There are a lot of arguments for and against both Passover and Communion. I could talk about what wasn’t mentioned in the account of The Last Supper – no lamb, no bitter herbs, etc.  I could talk about how God doesn’t change and, as scripture tells us we are not to do, Yeshua didn’t add anything to the commandments of God, just as he didn’t take away from them.  I could talk about how it was common practice for a Rabbi to have a Passover Meal with his followers the night before the Passover, not on Passover, as the Passover Meal is to be eaten with one’s family.  I could talk about pagan sun-god worshipers who ate sun-shaped (round) disks emblazoned with the tau (a cross).

Instead of doing that, let’s KISS this study and just take it to the word.

In all accounts of The Last Supper, when Jesus broke the bread, the word for bread is the Greek word artos It is Strong’s number G740. It means:

bread, loaf.

From airo; bread (as raised) or a loaf — (shew-)bread, loaf.

see GREEK airo

Wait, raised bread? Don’t we eat unleavened bread at the Passover?  Is it the same word?

No, it isn’t unleavened bread is G106 azumos:

unleavened bread.

From a (as a negative particle) and zume; unleavened, i.e. (figuratively) uncorrupted; (in the neutral plural) specially (by implication) the Passover week — unleavened (bread).

see GREEK a

see GREEK zume

All occurrences of the word “bread” in The New Testament are G740 and all instances of “unleavened bread” are G106.

G740 can also mean shewbread, which was unleavened.  It is necessary  to note that any time that G740 means shewbread it is a compound word with G4286 prothesis:

a setting forth, i.e. (figuratively) proposal (intention); specially, the show-bread (in the Temple) as exposed before God:–purpose, shew(-bread).

Also shewbread was only present in the temple; it was not eaten outside of the Temple.

So if Yeshua and the disciples were eating bread made with leaven, clearly it was not a Passover meal or communion – unleavened bread are required for both.

What was it then? Could it have been a regular evening meal? I think so. To the best of my knowledge, meat wasn’t eaten at every meal in bible times the way we do today in developed countries.  This explains the lack of commentary about meat being eaten as it would have been during a Passover meal.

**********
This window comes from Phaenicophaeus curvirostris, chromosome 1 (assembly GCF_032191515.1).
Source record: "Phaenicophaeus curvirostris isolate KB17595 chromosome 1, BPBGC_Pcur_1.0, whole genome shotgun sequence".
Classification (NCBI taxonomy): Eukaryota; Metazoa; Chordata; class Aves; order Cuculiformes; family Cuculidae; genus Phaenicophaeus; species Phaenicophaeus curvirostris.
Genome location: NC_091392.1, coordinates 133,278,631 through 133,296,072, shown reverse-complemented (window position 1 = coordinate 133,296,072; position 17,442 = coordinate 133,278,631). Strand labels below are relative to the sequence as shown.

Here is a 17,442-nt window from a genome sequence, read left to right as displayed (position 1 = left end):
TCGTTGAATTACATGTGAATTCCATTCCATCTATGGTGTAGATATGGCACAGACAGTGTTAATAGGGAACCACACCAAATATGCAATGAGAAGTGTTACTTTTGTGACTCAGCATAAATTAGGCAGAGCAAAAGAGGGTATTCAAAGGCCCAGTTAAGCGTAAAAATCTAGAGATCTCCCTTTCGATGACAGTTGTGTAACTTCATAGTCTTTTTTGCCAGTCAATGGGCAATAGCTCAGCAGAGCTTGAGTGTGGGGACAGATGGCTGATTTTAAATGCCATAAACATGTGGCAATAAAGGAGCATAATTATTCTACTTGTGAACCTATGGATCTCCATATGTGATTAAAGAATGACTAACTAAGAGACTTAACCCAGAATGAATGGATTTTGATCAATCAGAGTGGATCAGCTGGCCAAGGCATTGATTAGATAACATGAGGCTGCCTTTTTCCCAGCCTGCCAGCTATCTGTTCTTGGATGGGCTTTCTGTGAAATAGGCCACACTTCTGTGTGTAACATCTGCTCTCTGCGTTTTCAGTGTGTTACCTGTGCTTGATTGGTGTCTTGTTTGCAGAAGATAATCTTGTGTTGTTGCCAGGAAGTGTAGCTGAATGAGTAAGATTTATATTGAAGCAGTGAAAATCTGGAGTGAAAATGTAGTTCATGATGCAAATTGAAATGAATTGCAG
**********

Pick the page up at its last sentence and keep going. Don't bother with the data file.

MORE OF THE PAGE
It is interesting to note that Thayer’s Greek Lexicon states that G740 can be food of any kind:

2. As in Greek writings, and like the Hebrew לֶחֶם, food of any kind

In reading the biblical account of the last supper it is important to remember that a Hebraic day starts at evening, not at morning.  Therefore in Matthew, Mark, and Luke when it says that they went to find a room on the first day of the Feast of Passover – they are talking about the evening before when the Passover Meal would have been eaten, which was actually the same Hebraic date as the day for the eating of Passover.  Until the Passover meal, leavened bread is still acceptable because The Feast of Unleavened Bread doesn’t begin until dark that evening (the beginning of the next Hebraic day).

Should the last supper be celebrated? Yes. Jesus tells us to “Do this in remembrance of me.”  The question is how?

I can think of two ways to do this. The first way is to remember him every time we eat bread or drink wine. The second is to have a meal, as an assembly, the evening before Passover.

As I see it, one could get together with your church or qahal the evening before you celebrate Passover with your family.  At this gathering, you could eat simple foods – definitely including bread and wine, and also fulfill Yeshua’s commandment to wash each other’s feet from John 13.

I think it is perfectly acceptable to do both.

Where, o, where have I been?

July 8, 2012

I apologize to anyone who reads this blog for not being here and posting more often.  I’m too much of a perfectionist about what I write sometimes, and as such, it can take me a really long time to finalize a new post.  Frankly, even after I publish a post, I want to keep going back and editing it.  This is no excuse, but I’ve been really busy with work, and with my garden. This time of year is filled with activity for me and I put the blog on the back burner.

I do have a couple of new studies that I’m going to post soon, (I hope.)  One of them is finished, I’m just waiting for some feedback from a couple friends.  The other is already scheduled and revisits the word “totafot” which we discussed a little bit when we looked at teffilin.

I’m going to get back into the habit of trying to make a commentary on each weeks Torah Portion and, if I can ever get the videos to upload, I’m going to be putting up some videos.  For the most part, they won’t be about the scriptures, but they will show you what I am doing in my life and how the scriptures are motivating me to go and do.

Some of the videos will be instructive on different subjects including home maintenance, gardening, and wilderness skills.

I’m really hopeful that I can get youtube figured out.

Shabbat Shalom!

June 28, 2012

Do not curse the ruler of your land.

June 28, 2012

On days like today I have to remember Ecclesiastes 10:20 & Exodus 22:28


Curse not the king, no not in thy thought; and curse not the rich in thy bedchamber: for a bird of the air shall carry the voice, and that which hath wings shall tell the matter.


Thou shalt not revile the gods, nor curse the ruler of thy people.